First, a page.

almost. it leads people to see blacks as criminals and blacks are disproportionately committing crimes. you can see how this is a system that is built up that is actually affecting how we think, it is affecting the public and their association that they are making with black people. >> i believe there 2 million people who are incarcerated in about 700,000 of them are released annually. and you have to think about, then what. could you talk a little bit -- are so many good things, can you talk a little bit about the prison university and some of your experiences with inmates
and to prepare them for success in the future. yes, i was at san quentin state prison in california i worked there as a volunteer in instructor so i taught classes. >> another tough crowd right? [laughter] they really appreciated me. that's funny. i got there and was worried about being there, and not taught in the environment before, we didn't know how they would receive me or the information that i had to share, it was an incredible experience in their people there who try into the lives around and try to
develop and train to learn and thinking about education as a way to improve, as far as an educator, i love that. it was just the opposite of being a tough crowd, but when i started there initially i was very nervous and just little things that set me off and make we nervous. in the book is given the example of any time the student moves a little bit, what is going on, someone stood up. and i don't know why they're standing up, he is approaching me. just my own body. >> ten out of ten probably under the circumstances would've reacted the way you did. the person was just turn to go to the bathroom.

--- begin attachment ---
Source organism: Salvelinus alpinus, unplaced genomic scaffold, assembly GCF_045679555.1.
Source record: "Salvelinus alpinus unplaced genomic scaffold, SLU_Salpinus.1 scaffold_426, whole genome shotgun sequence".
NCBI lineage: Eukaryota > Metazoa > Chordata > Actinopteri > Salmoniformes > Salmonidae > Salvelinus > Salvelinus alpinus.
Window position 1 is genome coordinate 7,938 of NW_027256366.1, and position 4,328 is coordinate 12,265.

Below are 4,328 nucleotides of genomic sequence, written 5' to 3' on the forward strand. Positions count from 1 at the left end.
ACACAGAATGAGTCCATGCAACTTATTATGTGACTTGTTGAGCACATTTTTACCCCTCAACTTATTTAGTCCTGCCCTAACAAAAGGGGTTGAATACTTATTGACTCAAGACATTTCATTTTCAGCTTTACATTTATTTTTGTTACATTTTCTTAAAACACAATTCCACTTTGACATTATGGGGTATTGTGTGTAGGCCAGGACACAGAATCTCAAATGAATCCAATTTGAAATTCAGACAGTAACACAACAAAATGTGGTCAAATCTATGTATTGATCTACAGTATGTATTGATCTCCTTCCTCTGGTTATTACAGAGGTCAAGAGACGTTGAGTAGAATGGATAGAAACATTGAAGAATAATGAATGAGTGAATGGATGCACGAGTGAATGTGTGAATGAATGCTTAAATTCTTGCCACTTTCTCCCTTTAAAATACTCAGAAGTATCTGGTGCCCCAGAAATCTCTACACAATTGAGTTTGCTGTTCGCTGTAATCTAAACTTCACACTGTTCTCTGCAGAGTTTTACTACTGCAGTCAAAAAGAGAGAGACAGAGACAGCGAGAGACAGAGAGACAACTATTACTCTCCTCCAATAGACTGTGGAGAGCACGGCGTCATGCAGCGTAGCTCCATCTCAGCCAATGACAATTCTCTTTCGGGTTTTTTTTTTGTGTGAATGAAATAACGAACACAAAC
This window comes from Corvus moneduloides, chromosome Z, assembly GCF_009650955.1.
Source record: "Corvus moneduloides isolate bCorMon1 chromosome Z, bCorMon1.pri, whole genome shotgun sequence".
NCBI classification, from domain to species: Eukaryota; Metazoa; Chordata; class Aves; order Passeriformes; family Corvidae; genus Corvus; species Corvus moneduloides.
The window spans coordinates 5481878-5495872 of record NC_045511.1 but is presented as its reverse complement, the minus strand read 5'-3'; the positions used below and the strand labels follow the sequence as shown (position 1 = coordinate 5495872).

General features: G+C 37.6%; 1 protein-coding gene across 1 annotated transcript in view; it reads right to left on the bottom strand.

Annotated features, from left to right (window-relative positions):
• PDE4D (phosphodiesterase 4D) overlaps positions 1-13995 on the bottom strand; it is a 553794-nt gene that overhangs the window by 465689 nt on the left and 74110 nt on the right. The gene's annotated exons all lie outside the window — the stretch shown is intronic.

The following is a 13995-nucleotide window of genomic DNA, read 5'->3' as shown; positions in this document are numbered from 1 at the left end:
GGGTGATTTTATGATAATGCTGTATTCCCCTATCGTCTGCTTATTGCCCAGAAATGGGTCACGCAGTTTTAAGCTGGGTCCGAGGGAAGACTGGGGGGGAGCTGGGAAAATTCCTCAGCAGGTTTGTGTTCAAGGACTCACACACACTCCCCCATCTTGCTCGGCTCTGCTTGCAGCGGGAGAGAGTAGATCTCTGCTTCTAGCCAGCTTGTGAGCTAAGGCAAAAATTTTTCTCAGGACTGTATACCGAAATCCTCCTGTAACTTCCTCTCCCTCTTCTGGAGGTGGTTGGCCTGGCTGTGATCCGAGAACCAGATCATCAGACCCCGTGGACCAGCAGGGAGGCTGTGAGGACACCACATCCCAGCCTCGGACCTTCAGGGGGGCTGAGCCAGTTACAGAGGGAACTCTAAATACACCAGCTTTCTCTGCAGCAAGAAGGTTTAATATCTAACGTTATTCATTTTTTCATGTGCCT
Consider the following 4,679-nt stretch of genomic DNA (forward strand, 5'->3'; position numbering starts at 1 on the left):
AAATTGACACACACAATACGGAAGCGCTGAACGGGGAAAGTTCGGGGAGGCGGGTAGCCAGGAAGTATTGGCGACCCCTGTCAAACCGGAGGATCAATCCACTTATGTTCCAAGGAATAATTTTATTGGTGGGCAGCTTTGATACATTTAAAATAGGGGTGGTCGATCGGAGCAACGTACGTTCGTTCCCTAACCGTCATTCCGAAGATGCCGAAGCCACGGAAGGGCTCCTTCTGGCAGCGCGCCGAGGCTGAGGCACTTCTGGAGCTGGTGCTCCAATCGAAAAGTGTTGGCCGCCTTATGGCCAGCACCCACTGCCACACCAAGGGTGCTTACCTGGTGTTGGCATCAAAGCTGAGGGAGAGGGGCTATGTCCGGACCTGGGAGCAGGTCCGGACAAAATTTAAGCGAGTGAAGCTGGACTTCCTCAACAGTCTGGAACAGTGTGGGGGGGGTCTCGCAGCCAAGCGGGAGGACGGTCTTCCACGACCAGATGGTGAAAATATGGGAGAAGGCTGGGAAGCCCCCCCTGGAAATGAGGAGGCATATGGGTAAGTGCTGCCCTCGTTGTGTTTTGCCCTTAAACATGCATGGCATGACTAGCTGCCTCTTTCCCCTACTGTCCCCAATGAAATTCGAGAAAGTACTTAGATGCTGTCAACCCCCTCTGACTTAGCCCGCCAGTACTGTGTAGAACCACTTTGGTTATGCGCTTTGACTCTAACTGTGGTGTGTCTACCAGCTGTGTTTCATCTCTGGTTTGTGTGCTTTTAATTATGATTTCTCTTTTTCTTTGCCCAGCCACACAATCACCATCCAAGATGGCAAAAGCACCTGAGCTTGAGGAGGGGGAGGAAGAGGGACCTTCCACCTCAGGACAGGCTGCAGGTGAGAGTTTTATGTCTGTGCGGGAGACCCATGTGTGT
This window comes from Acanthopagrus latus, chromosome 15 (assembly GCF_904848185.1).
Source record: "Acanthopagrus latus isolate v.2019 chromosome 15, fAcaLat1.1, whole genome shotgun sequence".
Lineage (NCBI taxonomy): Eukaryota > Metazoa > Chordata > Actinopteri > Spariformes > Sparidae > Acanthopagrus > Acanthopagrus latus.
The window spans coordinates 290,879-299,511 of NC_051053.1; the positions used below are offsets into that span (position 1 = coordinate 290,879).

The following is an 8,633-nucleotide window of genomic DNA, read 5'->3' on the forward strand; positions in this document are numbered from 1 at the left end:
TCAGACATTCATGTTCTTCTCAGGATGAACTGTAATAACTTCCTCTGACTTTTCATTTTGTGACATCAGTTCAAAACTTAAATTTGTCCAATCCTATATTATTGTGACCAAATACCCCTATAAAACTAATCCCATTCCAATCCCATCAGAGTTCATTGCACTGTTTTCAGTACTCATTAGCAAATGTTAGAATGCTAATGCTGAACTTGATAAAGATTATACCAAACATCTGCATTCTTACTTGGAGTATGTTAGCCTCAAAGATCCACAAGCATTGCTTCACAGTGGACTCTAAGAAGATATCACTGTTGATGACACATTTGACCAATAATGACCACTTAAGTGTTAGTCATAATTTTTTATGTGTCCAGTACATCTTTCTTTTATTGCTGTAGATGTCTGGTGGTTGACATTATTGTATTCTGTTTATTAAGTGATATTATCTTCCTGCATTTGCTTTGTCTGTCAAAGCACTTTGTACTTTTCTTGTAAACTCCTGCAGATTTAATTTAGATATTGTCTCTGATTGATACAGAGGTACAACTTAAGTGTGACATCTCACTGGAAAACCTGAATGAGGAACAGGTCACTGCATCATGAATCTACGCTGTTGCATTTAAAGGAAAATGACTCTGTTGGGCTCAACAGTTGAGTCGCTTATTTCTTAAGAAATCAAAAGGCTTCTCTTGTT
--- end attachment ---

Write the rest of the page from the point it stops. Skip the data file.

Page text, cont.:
>> it helps us to see, to actually teach but my biased was getting in my way of that. at least initially i tell you i was nervous looking out the back window and what is going to happen. >> because of the progress you are all making. >> they would be more quiet, we cannot have an open dynamic discussion with the guard, so i went from wanting them to be there to not wanting them -- to wanting them to stay away. it was real, a real experience is an example of what we talked about the beginning, we are all